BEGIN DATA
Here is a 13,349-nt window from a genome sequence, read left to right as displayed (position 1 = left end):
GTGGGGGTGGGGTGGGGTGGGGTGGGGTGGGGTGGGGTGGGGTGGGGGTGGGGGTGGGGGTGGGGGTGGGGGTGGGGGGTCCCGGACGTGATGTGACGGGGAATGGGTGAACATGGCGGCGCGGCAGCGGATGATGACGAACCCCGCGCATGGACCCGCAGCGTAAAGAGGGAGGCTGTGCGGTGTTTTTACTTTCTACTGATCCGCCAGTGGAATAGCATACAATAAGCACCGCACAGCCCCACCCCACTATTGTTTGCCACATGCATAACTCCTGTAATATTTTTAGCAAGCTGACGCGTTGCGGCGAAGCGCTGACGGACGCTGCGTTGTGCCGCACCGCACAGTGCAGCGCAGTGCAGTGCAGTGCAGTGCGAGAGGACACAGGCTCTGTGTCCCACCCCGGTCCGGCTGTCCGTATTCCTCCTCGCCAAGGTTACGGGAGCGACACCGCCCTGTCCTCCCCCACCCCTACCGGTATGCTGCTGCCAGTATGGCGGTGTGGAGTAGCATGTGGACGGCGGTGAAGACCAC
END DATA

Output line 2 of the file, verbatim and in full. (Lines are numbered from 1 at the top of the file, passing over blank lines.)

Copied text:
GTGGGGGTGGGGTGGGGTGGGGTGGGGTGGGGTGGGGTGGGGTGGGGGTGGGGGTGGGGGTGGGGGTGGGGGTGGGGGGTCCCGGACGTGATGTGACGGGGAATGGGTGAACATGGCGGCGCGGCAGCGGATGATGACGAACCCCGCGCATGGACCCGCAGCGTAAAGAGGGAGGCTGTGCGGTGTTTTTACTTTCTACTGATCCGCCAGTGGAATAGCATACAATAAGCACCGCACAGCCCCACCCCACTATTGTTTGCCACATGCATAACTCCTGTAATATTTTTAGCAAGCTGACGCGTTGCGGCGAAGCGCTGACGGACGCTGCGTTGTGCCGCACCGCACAGTGCAGCGCAGTGCAGTGCAGTGCAGTGCGAGAGGACACAGGCTCTGTGTCCCACCCCGGTCCGGCTGTCCGTATTCCTCCTCGCCAAGGTTACGGGAGCGACACCGCCCTGTCCTCCCCCACCCCTACCGGTATGCTGCTGCCAGTATGGCGGTGTGGAGTAGCATGTGGACGGCGGTGAAGACCAC